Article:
Arguably more important than the website in the research process were the participants themselves; after all, the website is designed and tailored to their needs and preferences. Some features of the website were quite difficult for participants to locate or use, which is expected in a young, constantly changing web development project. Unfortunately, users often believed that they were the main reason that could not successfully perform a task, and this sense of incompetency is a common side effect of ineffective user centered design. Other times, users were visibly frustrated when the site did not behave the way they expected, and the combination of these problems caused me to start thinking about usability and accessibility outside of the research lab. The overall goal of new technologies, or almost anything made by humans, is to make life easier or more efficient. However, that is not always the case for everyone—objects often neglect certain members of the population, whether intentionally or unintentionally, but user research like that on the Fluid Earth Viewer is an excellent way to combat exclusion or frustration. Listening to community members is essential to enhancing the accessibility of society, and new technologies are not the only things that require considerations as to their accessibility. I hope to contribute to conversations of access in all facets of life—from other newly budding websites to objects as simple as city sidewalks.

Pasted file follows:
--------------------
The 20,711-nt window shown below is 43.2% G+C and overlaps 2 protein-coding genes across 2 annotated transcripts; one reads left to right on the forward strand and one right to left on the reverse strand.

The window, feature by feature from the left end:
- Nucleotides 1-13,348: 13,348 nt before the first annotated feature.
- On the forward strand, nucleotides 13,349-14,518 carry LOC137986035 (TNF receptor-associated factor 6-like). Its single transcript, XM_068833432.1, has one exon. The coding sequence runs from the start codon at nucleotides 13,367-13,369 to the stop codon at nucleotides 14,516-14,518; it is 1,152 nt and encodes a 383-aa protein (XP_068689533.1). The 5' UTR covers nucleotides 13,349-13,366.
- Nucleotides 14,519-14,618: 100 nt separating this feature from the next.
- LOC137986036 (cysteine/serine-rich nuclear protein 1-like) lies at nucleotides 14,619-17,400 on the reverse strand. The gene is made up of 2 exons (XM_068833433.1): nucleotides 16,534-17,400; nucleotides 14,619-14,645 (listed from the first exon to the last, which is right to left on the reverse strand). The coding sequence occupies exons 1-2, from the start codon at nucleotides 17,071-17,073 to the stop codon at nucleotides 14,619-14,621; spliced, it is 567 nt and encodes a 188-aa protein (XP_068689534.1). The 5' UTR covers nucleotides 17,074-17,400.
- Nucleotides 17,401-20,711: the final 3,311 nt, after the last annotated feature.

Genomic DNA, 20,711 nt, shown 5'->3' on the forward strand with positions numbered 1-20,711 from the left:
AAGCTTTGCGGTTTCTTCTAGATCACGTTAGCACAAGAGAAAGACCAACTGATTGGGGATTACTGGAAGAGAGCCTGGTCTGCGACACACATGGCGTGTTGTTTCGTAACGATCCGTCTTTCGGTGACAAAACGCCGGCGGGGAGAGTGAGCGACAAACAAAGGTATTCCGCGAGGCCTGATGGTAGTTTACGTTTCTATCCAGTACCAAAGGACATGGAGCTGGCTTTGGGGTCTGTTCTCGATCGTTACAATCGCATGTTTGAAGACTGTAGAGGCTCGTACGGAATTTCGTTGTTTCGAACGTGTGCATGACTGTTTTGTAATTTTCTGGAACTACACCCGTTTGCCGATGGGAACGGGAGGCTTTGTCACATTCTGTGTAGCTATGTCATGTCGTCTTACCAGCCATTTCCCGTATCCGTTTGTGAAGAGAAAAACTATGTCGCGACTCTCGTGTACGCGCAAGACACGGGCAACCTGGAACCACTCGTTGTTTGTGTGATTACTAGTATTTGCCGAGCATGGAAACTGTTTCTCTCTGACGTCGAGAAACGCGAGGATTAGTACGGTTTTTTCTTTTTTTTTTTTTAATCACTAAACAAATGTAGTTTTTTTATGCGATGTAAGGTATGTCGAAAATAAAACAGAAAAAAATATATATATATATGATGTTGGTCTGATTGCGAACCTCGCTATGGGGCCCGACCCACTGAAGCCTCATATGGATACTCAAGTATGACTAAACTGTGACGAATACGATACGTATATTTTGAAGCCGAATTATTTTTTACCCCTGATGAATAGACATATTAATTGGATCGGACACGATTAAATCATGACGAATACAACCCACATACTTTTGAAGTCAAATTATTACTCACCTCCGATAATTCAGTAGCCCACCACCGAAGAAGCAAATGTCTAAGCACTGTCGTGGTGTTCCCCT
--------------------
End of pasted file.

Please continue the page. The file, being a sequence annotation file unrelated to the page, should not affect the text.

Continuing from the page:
My research assistantship opened avenues that allowed me to discover my ultimate passions in life and watch as they all neatly intertwined before me. Throughout the project, I was fascinated by the relationships between the participant, the website, and the environment; each was an equally important component, and constant communication between the parts was required for the whole machine (the research process) to work successfully. For the past year or so I had planned on pursuing a career with technology, but I was unable to let go of my passion for the environment. In fact, I entered college as an Environmental Science major before hesitantly switching to English (which I love). The fusion of the environment and digital media in this research experience showed me the possibility of finding such an interdisciplinary field and led me to search for similar opportunities for my career path, eventually leading me to environmental rhetoric. This subfield of English deals with how people communicate about the environment, and it is part of my intended specialization in graduate school.
Finally understanding that research is not always limited to one particular field, I am now able to combine my passions and confidently pursue a career in academia. This experience cemented my desires to conduct my own research one day as a university professor. I hope to study the relationship between social media and the environment—more specifically, how companies talk about the environment online and what rhetorical strategies prove effective at promoting sustainability, conservation, and environmental policy change. Without this STEP project, I may not have discovered how I could combine my passions for English and the environment nor realize my desire to conduct my own research. I hope to one day design an experiment that will inspire another young research assistant like myself.
-Luke Van Niel